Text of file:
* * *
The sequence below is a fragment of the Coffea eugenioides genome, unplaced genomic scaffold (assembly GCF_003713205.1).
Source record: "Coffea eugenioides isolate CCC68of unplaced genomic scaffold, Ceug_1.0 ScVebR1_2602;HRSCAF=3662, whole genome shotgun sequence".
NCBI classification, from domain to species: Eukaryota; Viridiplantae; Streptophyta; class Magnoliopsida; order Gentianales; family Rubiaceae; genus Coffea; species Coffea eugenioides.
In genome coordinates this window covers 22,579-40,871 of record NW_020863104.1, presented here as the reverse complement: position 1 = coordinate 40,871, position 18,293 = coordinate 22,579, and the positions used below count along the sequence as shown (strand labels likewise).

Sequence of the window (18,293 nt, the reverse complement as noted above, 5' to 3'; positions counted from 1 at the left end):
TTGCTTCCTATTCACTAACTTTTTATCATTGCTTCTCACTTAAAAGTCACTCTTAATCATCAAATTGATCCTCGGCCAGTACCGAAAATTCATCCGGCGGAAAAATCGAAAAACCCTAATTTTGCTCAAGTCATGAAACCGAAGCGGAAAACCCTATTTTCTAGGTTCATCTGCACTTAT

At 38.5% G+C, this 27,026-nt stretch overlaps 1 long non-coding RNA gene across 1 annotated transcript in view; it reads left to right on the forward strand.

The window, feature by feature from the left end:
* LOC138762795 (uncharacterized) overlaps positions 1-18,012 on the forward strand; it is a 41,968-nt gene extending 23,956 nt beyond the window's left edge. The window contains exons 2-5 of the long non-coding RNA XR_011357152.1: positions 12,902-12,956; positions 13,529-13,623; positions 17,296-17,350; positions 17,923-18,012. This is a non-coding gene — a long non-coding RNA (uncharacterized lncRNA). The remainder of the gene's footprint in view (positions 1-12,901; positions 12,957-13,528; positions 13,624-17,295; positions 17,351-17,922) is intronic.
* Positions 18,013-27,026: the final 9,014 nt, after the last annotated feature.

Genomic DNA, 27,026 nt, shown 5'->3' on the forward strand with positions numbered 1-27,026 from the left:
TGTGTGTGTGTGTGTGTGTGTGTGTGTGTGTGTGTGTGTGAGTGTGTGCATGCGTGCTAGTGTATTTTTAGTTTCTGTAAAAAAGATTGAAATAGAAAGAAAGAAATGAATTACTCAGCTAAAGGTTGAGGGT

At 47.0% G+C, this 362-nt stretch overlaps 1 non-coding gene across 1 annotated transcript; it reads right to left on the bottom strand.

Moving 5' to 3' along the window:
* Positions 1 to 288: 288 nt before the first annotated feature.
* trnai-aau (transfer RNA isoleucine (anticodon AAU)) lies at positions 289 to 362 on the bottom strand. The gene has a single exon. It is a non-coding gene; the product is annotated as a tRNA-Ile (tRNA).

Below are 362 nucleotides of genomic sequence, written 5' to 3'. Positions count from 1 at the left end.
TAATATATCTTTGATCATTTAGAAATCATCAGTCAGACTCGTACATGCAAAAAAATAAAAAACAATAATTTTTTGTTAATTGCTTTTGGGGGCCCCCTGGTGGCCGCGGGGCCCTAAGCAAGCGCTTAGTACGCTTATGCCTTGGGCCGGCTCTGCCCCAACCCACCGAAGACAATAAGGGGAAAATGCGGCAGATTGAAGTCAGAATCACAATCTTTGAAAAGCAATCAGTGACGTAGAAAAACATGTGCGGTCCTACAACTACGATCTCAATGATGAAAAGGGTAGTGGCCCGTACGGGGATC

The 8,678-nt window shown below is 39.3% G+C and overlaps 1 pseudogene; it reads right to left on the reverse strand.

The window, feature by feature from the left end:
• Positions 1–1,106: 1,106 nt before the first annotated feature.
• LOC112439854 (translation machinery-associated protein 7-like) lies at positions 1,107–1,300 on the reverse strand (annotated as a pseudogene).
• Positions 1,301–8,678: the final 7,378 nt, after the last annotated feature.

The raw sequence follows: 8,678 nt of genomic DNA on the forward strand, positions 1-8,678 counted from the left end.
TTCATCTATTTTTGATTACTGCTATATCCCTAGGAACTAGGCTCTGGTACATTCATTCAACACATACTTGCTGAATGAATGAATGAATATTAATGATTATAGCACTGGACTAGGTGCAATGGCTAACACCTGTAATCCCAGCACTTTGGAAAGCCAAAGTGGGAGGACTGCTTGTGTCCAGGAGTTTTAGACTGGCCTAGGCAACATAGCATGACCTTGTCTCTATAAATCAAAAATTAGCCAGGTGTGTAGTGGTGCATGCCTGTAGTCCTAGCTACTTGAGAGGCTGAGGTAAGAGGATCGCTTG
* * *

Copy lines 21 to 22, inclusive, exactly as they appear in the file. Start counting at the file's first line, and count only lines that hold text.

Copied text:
• Positions 1–1,106: 1,106 nt before the first annotated feature.
• LOC112439854 (translation machinery-associated protein 7-like) lies at positions 1,107–1,300 on the reverse strand (annotated as a pseudogene).